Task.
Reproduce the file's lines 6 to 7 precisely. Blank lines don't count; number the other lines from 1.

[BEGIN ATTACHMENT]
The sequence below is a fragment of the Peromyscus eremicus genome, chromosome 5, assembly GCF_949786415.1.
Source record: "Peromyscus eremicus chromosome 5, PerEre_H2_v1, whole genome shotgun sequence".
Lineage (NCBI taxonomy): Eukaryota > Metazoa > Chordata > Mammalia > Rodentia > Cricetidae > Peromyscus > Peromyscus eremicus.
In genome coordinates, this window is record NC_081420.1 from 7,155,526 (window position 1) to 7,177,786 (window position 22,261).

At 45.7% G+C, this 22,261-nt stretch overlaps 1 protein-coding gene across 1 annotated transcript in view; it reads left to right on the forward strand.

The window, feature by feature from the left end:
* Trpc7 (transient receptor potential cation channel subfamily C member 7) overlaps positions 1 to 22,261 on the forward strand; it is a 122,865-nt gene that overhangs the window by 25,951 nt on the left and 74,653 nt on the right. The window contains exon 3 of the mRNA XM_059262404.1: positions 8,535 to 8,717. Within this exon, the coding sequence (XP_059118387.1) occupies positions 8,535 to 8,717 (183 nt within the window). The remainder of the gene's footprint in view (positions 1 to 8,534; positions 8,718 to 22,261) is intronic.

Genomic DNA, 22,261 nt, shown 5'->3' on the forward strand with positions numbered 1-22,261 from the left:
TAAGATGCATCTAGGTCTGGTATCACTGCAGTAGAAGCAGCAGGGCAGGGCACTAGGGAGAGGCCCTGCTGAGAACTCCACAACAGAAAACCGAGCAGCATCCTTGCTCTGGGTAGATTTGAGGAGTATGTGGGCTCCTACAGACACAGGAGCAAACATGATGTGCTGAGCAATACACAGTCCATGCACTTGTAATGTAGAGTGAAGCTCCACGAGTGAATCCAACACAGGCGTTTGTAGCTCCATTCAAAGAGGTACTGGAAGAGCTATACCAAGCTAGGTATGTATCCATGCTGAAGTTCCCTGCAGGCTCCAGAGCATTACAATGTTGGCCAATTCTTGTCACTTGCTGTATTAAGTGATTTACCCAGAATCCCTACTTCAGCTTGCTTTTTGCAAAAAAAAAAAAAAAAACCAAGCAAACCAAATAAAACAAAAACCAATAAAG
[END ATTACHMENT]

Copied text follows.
The window, feature by feature from the left end:
* Trpc7 (transient receptor potential cation channel subfamily C member 7) overlaps positions 1 to 22,261 on the forward strand; it is a 122,865-nt gene that overhangs the window by 25,951 nt on the left and 74,653 nt on the right. The window contains exon 3 of the mRNA XM_059262404.1: positions 8,535 to 8,717. Within this exon, the coding sequence (XP_059118387.1) occupies positions 8,535 to 8,717 (183 nt within the window). The remainder of the gene's footprint in view (positions 1 to 8,534; positions 8,718 to 22,261) is intronic.